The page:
Japanese destroyer Yūdachi (1936)

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Yudachi II.jpg
Yūdachi underway on 30 November 1936
Career Japanese Navy Ensign
Name: Yūdachi
Ordered: 1931 FY
Builder: Sasebo Naval Arsenal
Laid down: 16 October 1934
Launched: 11 June 1936
Commissioned: 7 January 1937
Struck: 15 December 1942
Fate: Sunk 13 November 1942
General characteristics
Class & type: Shiratsuyu-class destroyer
Type: Destroyer
Displacement: 1,685 long tons (1,712 t)
Length: 103.5 m (340 ft) pp
107.5 m (352 ft 8 in) waterline
Beam: 9.9 m (32 ft 6 in)
Draft: 3.5 m (11 ft 6 in)
Propulsion: 2 shaft Kampon geared turbines
3 boilers, 42,000 hp (31,000 kW)
Speed: 34 knots (39 mph; 63 km/h)
Range: 4,000 nmi (7,400 km) @ 18 kn (33 km/h)
Complement: 226
Armament: • 5 × 12.7 cm/50 Type 3 naval guns (2×2, 1×1)
• 2 × 13 mm AA guns
• 8 × 24 in (610 mm) torpedo tubes
• 16 × Depth charges
Service record
Operations: Battle of Tarakan (1942)
Battle of the Java Sea (1942)
Battle of Midway (1942)
Battle of the Santa Cruz Islands (1942)
First Naval Battle of Guadalcanal (1942)

Yūdachi (夕立 ”Evening Squall”?)[1] was the fourth of ten Shiratsuyu-class destroyers, built for the Imperial Japanese Navy under the "Circle One" Program (Maru Ichi Keikaku).[2]

History[edit]

The Shiratsuyu class destroyers were modified versions of the Hatsuharu-class, and were designed to accompany the Japanese main striking force and to conduct both day and night torpedo attacks against the United States Navy as it advanced across the Pacific Ocean, according to Japanese naval strategic projections.[3] Despite being one of the most powerful classes of destroyers in the world at the time of their completion, none survived the Pacific War.[4] Yūdachi, built at the Sasebo Naval Arsenal was laid down on 16 October 1934, launched on 11 June 1936 and commissioned on 7 January 1937.[5]

Operational history[edit]

At the time of the attack on Pearl Harbor, Yūdachi was assigned to Destroyer Division 2 of Destroyer Squadron 2 of the IJN 2nd Fleet together with her sister ships Murasame, Harusame, and Samidare, and had sortied from Mako Guard District as part of the "Operation M" (the invasion of the Philippines). From January 1942, Yūdachi participated in operations in the Netherlands East Indies, including the invasions of Tarakan, Balikpapan and eastern Java. During the Battle of the Java Sea, Yūdachi engaged a group of Allied destroyers and cruisers. Returning to Subic Bay in the Philippines on 16 March, Yūdachi assisted in the blockade of Manila Bay and the invasion of Cebu, returning to Yokosuka for repairs in early May. During the Battle of Midway on 4–6 June, Yūdachi was part of the Midway Occupation Force under the overall command of Admiral Nobutake Kondō.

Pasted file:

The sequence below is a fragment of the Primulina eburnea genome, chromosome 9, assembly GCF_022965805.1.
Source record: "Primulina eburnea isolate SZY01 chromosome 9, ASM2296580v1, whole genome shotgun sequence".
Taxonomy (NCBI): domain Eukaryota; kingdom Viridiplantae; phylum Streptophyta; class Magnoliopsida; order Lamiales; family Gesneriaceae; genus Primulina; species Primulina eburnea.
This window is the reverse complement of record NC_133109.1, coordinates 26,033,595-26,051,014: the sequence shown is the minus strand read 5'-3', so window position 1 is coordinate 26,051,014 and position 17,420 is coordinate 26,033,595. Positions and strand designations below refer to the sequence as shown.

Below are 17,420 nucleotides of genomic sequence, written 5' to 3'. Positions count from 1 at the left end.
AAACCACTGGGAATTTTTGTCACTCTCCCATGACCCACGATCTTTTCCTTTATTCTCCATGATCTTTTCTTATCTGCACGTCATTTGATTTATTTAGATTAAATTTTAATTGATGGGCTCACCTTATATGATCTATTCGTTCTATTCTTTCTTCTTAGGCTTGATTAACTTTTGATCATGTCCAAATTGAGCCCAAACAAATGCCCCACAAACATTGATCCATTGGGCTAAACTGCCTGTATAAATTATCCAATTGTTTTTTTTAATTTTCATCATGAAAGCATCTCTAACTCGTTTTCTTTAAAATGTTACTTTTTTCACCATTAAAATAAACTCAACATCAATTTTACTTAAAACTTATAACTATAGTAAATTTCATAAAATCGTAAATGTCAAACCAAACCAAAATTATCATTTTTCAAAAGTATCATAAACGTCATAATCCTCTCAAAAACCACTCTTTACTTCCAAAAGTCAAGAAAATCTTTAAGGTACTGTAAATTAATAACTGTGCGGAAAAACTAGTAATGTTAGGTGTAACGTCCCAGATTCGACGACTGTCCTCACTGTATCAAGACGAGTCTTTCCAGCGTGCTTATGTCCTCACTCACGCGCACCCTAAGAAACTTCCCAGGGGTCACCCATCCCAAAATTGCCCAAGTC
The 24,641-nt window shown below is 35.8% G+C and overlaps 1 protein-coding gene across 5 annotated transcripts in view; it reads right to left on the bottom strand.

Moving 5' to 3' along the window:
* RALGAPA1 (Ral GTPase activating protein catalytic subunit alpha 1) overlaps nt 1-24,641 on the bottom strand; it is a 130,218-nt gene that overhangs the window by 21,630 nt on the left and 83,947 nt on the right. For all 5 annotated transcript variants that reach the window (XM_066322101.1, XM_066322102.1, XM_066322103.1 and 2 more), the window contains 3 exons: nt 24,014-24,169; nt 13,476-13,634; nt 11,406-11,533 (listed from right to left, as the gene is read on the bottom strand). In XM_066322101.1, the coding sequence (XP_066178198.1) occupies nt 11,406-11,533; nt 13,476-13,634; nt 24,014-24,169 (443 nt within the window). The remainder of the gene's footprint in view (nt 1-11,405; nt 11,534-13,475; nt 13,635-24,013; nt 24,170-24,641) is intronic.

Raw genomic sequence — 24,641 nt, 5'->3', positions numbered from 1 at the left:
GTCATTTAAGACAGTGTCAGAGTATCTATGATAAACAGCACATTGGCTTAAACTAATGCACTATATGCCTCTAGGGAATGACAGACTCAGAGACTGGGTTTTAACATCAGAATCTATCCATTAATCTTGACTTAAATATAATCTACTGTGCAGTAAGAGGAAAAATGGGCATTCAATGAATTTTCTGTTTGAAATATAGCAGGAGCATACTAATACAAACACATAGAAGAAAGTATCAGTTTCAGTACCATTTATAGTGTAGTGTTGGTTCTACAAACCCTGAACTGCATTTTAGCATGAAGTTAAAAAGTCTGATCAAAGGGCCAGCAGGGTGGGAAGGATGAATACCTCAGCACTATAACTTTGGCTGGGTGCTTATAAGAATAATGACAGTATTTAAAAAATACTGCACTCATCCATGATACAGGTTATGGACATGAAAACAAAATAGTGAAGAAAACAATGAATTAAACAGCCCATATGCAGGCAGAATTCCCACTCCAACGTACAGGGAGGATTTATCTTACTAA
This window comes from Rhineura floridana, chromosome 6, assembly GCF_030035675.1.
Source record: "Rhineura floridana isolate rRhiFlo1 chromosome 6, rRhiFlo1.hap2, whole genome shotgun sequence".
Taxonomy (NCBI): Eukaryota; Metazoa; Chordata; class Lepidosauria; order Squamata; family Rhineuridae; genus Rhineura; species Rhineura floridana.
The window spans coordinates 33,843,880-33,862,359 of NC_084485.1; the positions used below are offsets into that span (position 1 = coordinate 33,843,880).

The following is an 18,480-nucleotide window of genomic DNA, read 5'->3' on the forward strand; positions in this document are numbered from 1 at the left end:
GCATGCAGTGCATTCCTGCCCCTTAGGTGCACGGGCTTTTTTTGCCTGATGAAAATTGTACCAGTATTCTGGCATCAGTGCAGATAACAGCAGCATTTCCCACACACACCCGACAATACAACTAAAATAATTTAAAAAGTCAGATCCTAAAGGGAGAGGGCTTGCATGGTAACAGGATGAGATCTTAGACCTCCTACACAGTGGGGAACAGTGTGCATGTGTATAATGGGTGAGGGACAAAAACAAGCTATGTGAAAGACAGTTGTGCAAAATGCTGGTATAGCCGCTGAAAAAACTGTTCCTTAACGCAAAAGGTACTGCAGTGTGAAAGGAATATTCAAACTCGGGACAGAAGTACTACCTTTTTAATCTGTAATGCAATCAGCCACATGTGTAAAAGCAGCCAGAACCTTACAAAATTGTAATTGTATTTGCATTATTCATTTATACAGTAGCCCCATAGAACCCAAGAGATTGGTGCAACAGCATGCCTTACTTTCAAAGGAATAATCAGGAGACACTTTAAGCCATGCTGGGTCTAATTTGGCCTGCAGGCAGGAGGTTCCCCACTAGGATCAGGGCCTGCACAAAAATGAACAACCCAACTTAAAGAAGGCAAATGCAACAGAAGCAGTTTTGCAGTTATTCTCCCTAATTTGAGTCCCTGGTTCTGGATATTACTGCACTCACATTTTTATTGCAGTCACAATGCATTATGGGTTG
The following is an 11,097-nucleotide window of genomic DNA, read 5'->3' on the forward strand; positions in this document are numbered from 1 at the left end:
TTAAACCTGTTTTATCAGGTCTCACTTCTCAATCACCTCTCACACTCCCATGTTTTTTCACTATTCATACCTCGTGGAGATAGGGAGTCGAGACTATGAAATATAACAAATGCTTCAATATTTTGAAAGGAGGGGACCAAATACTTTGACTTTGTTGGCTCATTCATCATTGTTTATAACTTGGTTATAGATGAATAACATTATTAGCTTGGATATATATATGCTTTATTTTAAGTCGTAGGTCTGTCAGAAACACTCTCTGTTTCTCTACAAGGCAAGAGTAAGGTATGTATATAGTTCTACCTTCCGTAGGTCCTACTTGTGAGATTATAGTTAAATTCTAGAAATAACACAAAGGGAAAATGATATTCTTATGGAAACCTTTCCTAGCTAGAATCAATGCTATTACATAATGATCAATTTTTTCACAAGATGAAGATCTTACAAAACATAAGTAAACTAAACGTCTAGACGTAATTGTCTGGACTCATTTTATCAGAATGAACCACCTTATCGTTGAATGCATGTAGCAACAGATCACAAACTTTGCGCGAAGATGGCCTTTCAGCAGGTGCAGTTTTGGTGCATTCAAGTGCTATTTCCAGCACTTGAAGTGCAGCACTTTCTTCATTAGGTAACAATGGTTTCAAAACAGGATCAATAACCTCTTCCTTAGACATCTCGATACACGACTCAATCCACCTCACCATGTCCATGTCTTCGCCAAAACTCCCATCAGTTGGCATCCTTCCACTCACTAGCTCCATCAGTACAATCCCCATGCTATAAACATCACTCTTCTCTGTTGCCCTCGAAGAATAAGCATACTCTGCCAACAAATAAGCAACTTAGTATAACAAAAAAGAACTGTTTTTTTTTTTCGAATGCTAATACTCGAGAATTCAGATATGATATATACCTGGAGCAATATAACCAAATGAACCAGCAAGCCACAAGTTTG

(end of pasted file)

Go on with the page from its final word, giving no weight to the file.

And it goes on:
From mid-June, Yūdachi deployed from Kure via Singapore and Mergui for raiding operations in the Indian Ocean, but the operation was cancelled due to reverses suffered by the Imperial Japanese Navy in the Solomon Islands. Yūdachi arrived at Shortland Island on 30 August, and was immediately assigned to "Tokyo Express" high speed transport runs to Guadalcanal. During one such mission from 4–5 September, Yūdachi assisted in the sinking of USS Gregory (DD-82) and USS Little (DD-79). Yūdachi continued making missions to Guadalcanal through November, participating briefly in the Battle of the Santa Cruz Islands on 26 October under Admiral Takeo Kurita.

On the night of 12–13 November 1942, in the First Naval Battle of Guadalcanal, Yūdachi escorted the Bombardment Force of Rear Admiral Abe Hiroaki. The lead ship in the formation at beginning of battle, Yūdachi had to swerve to avoid U.S. ships, then torpedoed USS Portland (CA-33). After Yūdachi was disabled by gunfire of the U.S. cruiser-destroyer group, 207 survivors were removed by the Samidare, which then failed to scuttle her with a torpedo. The abandoned hulk was later sunk by gunfire of Portland, southeast of Savo Island at position (09°14′S 159°52′E / 9.233°S 159.867°E / -9.233; 159.867). According to James Hornfischer, Yūdachi showed a white flag before Portland fired, but this was deliberately ignored by the American captain, who directed his gunnery officer to "sink the S.O.B." [6]

References[edit]

  • D'Albas, Andrieu (1965). Death of a Navy: Japanese Naval Action in World War II. Devin-Adair Pub. ISBN 0-8159-5302-X. 
  • Brown, David (1990). Warship Losses of World War Two. Naval Institute Press. ISBN 1-55750-914-X. 
  • Howarth, Stephen (1983). The Fighting Ships of the Rising Sun: The Drama of the Imperial Japanese Navy, 1895–1945. Atheneum. ISBN 0-689-11402-8. 
  • Jentsura, Hansgeorg (1976). Warships of the Imperial Japanese Navy, 1869–1945. US Naval Institute Press. ISBN 0-87021-893-X. 
  • Lengerer, Hans (2007). The Japanese Destroyers of the Hatsuharu Class. Warship 2007. London: Conway. pp. 91–110. ISBN 1-84486-041-8. OCLC 77257764
  • Nelson, Andrew N. (1967). Japanese–English Character Dictionary. Tuttle. ISBN 0-8048-0408-7. 
  • Watts, Anthony J (1967). Japanese Warships of World War II. Doubleday. ASIN B000KEV3J8. 
  • Whitley, M J (2000). Destroyers of World War Two: An International Encyclopedia. London: Arms and Armour Press. ISBN 1-85409-521-8. 

External links[edit]

Notes[edit]

  1. ^ Nelson. Japanese-English Character Dictionary. Page 283
  2. ^ Lengerer, pp. 92–3
  3. ^ Peattie & Evans, Kaigun .
  4. ^ Globalsecurity.org, IJN Shiratsuyu class destroyers
  5. ^ Nishidah, Hiroshi (2002). "Shiratsuyu class 1st class destroyers". Materials of the Imperial Japanese Navy. 
  6. ^ James D. Hornfischer, Neptune's Inferno: The U.S. Navy at Guadalcanal (New York: Bantam, 2011) at 322.